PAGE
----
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Discussion Starter · #1 ·
I have two nigerian dwarf does. One is pregnant and due in about a week or so. The other doe is from a herd in which she was picked on by the others, but since I have gotten the preg. one, doe no. 2 has started butting preg. away from food, etc... This is NOT her usual behavior, in fact, both does are rather skittish around me, never letting me pet them, but always shying away! I don't want momma to be hurt and I would like to be able to touch them especially when it comes to trimming, etc... Tips, Opinions, Anything would really be appreciated!
 

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Dave (TDG Farms) S.E. Washington State
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2 feeders would help with the fighting. If its safe (meaning no trees or obvious snag points), put a 6-8 foot slip rope on them. A slip rope is a rope that is much less likely to get caught on things. Its long enough so you can walk up near them and step on it and grab it. They will freak out if they are wild the first few times. It helps if you have a treat (grain) ready either in a lip pan or in your pocket. This way when you have pulled them close to you enough to grab their collar, and after they have calmed down, you can feed them some grain and start to pet/scratch them. Depending upon how wild they are, you could be looking at a long time to tame them down. The babies should help. If you can be there helping when they kid, the often times associate you with the babies.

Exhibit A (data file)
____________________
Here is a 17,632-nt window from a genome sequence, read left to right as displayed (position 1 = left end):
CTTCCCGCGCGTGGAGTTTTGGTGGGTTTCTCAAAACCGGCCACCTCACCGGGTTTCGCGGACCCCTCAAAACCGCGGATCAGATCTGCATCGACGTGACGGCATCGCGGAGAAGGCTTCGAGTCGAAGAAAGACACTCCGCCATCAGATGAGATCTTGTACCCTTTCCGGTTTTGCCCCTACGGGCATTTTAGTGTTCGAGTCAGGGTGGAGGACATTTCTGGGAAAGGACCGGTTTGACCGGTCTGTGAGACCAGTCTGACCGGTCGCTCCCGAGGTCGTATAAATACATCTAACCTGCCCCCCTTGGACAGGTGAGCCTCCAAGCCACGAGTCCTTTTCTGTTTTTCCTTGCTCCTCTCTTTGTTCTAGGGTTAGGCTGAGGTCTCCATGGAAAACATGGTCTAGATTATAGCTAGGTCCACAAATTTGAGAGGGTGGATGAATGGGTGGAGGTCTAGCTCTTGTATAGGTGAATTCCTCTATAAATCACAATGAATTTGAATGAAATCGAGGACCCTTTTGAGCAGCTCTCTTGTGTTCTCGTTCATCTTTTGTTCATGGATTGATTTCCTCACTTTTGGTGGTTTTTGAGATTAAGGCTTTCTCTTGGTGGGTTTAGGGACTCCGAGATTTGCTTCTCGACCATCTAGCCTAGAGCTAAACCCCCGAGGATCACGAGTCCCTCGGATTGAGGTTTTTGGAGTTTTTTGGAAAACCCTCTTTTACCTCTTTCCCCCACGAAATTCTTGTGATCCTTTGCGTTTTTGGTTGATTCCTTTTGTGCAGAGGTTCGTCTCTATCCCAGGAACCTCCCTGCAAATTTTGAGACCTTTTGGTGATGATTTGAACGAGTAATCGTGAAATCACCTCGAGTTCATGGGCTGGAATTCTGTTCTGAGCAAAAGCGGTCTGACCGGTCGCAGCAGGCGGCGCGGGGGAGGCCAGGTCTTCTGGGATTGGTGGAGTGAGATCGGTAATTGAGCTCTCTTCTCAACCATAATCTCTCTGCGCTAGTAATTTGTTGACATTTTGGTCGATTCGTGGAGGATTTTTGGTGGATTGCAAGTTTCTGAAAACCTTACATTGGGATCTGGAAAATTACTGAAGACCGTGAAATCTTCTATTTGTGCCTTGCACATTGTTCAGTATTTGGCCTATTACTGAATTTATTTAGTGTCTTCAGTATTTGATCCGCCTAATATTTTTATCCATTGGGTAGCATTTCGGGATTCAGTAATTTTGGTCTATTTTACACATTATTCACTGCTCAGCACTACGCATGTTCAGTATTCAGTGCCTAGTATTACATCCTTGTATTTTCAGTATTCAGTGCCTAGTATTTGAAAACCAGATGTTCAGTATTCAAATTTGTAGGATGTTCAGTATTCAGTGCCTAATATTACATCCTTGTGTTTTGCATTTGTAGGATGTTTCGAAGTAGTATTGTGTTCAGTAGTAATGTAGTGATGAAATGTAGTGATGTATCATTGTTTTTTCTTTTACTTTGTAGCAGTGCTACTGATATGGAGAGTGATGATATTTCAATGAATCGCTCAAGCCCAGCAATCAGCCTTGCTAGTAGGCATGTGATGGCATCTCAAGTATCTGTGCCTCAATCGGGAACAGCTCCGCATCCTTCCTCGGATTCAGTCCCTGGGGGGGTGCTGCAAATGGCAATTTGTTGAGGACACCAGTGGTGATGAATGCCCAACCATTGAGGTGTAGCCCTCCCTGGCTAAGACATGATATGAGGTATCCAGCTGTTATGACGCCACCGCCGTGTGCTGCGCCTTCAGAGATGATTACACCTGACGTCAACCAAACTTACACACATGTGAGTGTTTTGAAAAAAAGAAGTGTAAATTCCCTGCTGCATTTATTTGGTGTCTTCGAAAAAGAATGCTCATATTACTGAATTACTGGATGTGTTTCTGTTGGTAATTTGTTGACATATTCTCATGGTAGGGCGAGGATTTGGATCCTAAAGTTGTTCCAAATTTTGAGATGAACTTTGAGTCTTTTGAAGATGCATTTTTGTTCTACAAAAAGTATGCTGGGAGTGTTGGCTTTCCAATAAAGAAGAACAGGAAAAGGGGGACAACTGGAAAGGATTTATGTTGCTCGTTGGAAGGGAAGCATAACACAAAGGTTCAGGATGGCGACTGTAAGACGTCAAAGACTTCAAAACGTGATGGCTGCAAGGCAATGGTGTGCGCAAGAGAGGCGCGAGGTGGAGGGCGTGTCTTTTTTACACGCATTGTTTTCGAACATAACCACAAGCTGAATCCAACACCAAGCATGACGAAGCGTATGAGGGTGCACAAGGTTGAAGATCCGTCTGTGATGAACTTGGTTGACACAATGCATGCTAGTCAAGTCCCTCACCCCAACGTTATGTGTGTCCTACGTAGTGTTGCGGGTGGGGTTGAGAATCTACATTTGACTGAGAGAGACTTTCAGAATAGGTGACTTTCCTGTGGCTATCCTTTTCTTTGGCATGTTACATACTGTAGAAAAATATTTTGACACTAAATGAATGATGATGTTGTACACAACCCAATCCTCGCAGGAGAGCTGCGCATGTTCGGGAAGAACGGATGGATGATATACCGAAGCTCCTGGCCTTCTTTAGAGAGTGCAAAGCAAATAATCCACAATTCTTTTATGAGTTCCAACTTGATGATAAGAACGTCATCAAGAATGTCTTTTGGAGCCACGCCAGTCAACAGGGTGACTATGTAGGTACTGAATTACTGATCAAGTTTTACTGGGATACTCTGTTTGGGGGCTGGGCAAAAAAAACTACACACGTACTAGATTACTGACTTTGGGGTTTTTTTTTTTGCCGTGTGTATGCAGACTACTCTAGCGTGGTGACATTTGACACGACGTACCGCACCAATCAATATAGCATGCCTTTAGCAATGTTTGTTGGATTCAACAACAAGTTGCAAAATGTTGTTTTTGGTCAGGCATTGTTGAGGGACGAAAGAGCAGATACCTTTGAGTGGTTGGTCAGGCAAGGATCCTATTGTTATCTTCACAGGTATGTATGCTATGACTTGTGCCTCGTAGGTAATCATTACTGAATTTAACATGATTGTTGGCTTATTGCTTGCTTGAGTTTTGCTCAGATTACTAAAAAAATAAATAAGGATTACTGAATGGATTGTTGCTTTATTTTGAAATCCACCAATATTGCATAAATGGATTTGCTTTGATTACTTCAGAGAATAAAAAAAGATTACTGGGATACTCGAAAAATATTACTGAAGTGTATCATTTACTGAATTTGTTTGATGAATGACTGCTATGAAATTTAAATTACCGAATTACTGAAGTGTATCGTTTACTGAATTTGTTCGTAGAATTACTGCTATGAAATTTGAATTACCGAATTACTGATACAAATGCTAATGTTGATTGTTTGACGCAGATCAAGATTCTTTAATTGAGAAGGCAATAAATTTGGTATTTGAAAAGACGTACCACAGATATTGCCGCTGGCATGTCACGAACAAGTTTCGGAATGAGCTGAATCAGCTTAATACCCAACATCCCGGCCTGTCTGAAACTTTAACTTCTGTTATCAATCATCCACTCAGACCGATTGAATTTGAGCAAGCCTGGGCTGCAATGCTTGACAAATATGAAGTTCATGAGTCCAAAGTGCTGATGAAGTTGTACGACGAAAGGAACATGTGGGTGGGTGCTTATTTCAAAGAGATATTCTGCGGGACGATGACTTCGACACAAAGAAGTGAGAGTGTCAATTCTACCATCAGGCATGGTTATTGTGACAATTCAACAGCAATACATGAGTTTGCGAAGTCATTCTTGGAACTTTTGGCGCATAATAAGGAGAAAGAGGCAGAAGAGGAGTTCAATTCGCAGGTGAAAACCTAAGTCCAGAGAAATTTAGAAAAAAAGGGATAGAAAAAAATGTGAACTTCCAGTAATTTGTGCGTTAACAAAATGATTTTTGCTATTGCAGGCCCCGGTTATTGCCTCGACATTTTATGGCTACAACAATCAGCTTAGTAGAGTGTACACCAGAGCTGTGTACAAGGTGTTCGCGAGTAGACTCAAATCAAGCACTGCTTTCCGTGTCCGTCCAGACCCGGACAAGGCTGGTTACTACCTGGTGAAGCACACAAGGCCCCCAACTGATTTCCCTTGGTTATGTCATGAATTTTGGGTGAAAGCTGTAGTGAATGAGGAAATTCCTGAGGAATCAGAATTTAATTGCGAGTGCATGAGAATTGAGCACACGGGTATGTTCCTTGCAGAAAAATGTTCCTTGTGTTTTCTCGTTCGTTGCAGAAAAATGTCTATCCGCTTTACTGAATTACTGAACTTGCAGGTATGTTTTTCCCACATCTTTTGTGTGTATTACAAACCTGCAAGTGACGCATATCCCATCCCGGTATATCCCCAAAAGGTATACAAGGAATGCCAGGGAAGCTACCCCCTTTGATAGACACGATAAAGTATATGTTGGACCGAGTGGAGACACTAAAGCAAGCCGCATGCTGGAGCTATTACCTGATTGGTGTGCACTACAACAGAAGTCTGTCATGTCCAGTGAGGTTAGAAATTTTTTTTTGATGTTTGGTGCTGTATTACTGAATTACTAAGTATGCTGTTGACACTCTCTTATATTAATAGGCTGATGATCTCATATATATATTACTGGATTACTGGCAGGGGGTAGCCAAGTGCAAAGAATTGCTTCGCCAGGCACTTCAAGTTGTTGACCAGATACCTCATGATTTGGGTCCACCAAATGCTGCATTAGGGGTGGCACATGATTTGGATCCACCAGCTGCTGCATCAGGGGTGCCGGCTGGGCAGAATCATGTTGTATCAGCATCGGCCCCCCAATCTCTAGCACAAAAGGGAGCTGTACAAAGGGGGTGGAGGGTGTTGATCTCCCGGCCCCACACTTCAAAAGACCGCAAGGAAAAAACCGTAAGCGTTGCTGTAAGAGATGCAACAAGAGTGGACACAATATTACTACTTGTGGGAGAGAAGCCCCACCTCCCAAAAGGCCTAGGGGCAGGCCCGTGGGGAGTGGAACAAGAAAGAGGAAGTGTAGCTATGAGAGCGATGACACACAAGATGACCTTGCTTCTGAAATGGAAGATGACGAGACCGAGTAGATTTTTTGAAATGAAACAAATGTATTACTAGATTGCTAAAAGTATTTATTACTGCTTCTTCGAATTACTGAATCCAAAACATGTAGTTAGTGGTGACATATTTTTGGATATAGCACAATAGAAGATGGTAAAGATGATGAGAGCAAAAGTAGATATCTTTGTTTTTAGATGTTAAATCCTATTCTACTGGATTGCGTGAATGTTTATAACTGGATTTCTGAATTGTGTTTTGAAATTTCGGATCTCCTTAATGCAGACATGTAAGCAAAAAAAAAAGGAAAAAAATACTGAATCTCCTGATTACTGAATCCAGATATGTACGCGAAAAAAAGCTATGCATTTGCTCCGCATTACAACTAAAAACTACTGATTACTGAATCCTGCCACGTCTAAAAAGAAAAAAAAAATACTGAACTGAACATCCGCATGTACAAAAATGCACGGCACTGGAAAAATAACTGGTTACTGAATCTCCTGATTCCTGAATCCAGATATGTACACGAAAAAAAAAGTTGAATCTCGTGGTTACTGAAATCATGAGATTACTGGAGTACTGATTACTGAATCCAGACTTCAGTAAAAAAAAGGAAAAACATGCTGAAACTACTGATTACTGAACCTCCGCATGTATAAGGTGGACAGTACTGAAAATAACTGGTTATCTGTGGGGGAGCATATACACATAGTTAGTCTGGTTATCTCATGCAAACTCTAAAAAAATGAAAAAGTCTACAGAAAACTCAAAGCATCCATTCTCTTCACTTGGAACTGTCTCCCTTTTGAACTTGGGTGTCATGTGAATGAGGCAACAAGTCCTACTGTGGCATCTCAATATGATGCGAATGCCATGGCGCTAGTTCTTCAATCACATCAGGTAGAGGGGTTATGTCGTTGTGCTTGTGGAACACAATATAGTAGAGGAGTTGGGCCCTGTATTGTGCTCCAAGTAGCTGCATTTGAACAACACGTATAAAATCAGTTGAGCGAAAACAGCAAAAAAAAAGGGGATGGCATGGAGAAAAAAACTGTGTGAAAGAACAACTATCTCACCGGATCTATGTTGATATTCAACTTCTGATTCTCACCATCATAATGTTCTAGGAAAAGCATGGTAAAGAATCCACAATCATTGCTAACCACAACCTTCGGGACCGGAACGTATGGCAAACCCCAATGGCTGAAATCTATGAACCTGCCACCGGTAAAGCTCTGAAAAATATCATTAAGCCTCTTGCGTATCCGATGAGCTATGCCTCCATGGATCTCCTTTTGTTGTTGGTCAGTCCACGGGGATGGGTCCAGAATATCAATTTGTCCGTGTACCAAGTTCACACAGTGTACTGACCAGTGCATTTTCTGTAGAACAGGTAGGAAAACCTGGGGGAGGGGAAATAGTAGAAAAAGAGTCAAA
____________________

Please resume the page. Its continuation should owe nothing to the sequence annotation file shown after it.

Another method is to just simply find a place in the pen and sit/lay down and let them come to you. They will be sniffing and tasting you first off. So scratches on the cheeks and chin are good starting points. If you allow them to dictate the contact, they will begin to trust you. Grain also helps with this but in either situation you are trying more to teach them that you are part of the herd and ok to be around more so then you give treats. If they only see you as the person that gives them treats, then once the treat is gone, so are they.
 

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Discussion Starter · #3 ·
Thanks! I guess I was trying to use the treats as my ticket in. They do each have their own bowl, but they seem to have a thing with switching buckets!--Why do thy do that? It is the same sweet feed and the same amount in each one. Today when I brought the feed, all the goats came running to me and I got close enough to touch the preg. one, but did not, for fear that she would bolt. I have heard i helps to just go sit out in the pasture and ignore them so I did this & at first they were interested, but then they ignored me!
 

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HaileyBailey
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I'm going through the same thing with a Mini Mancha buck. It doesn't help that he's also in rut right now, but I'm still going out and just sitting in his pen. He's finally coming up and eating out of my hand and I can reeeeeeeach out a finger and scratch his chin. If he sees my hand move, he bolts. We've put him on a aerial runner so I can get my hands on him if I need to. Decided to do that after two hours of chasing him in the dark when he got out and headed to visit the ladies. lol

We just have to keep trying until we get through I suppose. I was told he was a very sweet boy when he was sold to the first owner. I can't imagine what has happened that made him so skittish before he came to me.

Any hoo... just sharing you're not the only one. Good luck to ya!
 

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Discussion Starter · #5 ·
Wow! Thanks! I really know the feeling! :)
 

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I got a pygmy doe last year who was very skiddish would not come within 15 feet of me but now she is all over me when feeding time and let's me touch her anytime not near as loving as my others but I will take it. I have found mine love animal crackers so I try and fill my pocket full before I go out. Just being around will help it will just take time.
 
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